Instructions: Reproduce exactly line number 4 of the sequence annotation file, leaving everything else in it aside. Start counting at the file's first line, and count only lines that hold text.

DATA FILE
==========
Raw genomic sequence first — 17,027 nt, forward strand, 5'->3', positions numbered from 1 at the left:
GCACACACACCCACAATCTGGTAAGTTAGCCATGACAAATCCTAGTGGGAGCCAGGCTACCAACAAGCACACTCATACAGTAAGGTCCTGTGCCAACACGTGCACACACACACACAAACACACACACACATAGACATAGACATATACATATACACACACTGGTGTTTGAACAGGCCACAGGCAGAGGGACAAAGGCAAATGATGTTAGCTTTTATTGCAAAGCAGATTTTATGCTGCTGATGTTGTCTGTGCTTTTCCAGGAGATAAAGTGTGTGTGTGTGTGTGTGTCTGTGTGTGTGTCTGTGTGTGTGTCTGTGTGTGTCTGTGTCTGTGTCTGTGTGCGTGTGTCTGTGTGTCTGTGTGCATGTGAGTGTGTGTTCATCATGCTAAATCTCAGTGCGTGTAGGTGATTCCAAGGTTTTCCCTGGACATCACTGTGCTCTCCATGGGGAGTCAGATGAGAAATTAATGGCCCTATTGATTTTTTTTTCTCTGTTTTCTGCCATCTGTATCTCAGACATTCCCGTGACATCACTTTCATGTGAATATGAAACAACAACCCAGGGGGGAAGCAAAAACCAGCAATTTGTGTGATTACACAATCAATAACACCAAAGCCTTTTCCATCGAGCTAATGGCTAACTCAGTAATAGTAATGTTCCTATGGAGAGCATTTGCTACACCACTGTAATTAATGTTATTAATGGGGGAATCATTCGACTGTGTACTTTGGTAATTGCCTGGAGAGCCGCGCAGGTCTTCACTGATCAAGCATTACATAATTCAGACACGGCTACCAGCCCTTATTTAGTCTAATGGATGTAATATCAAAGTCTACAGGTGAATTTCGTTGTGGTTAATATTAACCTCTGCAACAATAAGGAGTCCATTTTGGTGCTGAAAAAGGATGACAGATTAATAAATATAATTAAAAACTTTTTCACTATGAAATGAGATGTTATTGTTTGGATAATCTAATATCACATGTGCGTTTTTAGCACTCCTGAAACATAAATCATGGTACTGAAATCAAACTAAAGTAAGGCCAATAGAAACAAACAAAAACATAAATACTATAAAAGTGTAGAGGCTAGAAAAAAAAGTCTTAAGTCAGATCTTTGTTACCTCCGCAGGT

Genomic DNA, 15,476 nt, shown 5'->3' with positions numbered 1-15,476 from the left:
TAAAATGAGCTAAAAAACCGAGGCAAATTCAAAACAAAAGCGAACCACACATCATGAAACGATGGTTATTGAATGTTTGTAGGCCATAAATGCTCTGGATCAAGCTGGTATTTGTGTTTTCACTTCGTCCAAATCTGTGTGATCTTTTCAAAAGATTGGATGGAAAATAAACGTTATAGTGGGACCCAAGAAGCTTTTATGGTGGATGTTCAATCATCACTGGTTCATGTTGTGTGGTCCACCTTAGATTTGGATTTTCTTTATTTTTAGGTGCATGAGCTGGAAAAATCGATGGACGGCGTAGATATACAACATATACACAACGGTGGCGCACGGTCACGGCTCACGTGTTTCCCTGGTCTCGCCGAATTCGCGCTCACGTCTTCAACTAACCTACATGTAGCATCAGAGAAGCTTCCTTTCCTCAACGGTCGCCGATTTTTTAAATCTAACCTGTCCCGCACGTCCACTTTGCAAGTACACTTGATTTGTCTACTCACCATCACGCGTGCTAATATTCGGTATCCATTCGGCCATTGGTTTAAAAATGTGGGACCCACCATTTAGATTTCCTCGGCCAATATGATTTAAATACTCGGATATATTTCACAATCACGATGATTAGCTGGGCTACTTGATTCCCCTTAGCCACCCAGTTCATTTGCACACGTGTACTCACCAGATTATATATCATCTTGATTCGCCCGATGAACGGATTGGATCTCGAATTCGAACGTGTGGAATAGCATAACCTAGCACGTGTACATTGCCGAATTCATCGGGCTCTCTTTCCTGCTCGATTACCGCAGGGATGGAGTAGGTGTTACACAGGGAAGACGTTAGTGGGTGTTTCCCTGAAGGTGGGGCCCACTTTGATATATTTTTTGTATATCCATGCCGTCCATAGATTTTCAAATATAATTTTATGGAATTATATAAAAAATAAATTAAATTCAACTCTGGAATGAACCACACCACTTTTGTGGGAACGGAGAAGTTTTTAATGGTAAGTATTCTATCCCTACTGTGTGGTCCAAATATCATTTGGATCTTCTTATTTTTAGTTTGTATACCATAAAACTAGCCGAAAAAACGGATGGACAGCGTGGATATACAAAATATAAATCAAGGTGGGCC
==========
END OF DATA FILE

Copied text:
TAAAATGAGCTAAAAAACCGAGGCAAATTCAAAACAAAAGCGAACCACACATCATGAAACGATGGTTATTGAATGTTTGTAGGCCATAAATGCTCTGGATCAAGCTGGTATTTGTGTTTTCACTTCGTCCAAATCTGTGTGATCTTTTCAAAAGATTGGATGGAAAATAAACGTTATAGTGGGACCCAAGAAGCTTTTATGGTGGATGTTCAATCATCACTGGTTCATGTTGTGTGGTCCACCTTAGATTTGGATTTTCTTTATTTTTAGGTGCATGAGCTGGAAAAATCGATGGACGGCGTAGATATACAACATATACACAACGGTGGCGCACGGTCACGGCTCACGTGTTTCCCTGGTCTCGCCGAATTCGCGCTCACGTCTTCAACTAACCTACATGTAGCATCAGAGAAGCTTCCTTTCCTCAACGGTCGCCGATTTTTTAAATCTAACCTGTCCCGCACGTCCACTTTGCAAGTACACTTGATTTGTCTACTCACCATCACGCGTGCTAATATTCGGTATCCATTCGGCCATTGGTTTAAAAATGTGGGACCCACCATTTAGATTTCCTCGGCCAATATGATTTAAATACTCGGATATATTTCACAATCACGATGATTAGCTGGGCTACTTGATTCCCCTTAGCCACCCAGTTCATTTGCACACGTGTACTCACCAGATTATATATCATCTTGATTCGCCCGATGAACGGATTGGATCTCGAATTCGAACGTGTGGAATAGCATAACCTAGCACGTGTACATTGCCGAATTCATCGGGCTCTCTTTCCTGCTCGATTACCGCAGGGATGGAGTAGGTGTTACACAGGGAAGACGTTAGTGGGTGTTTCCCTGAAGGTGGGGCCCACTTTGATATATTTTTTGTATATCCATGCCGTCCATAGATTTTCAAATATAATTTTATGGAATTATATAAAAAATAAATTAAATTCAACTCTGGAATGAACCACACCACTTTTGTGGGAACGGAGAAGTTTTTAATGGTAAGTATTCTATCCCTACTGTGTGGTCCAAATATCATTTGGATCTTCTTATTTTTAGTTTGTATACCATAAAACTAGCCGAAAAAACGGATGGACAGCGTGGATATACAAAATATAAATCAAGGTGGGCC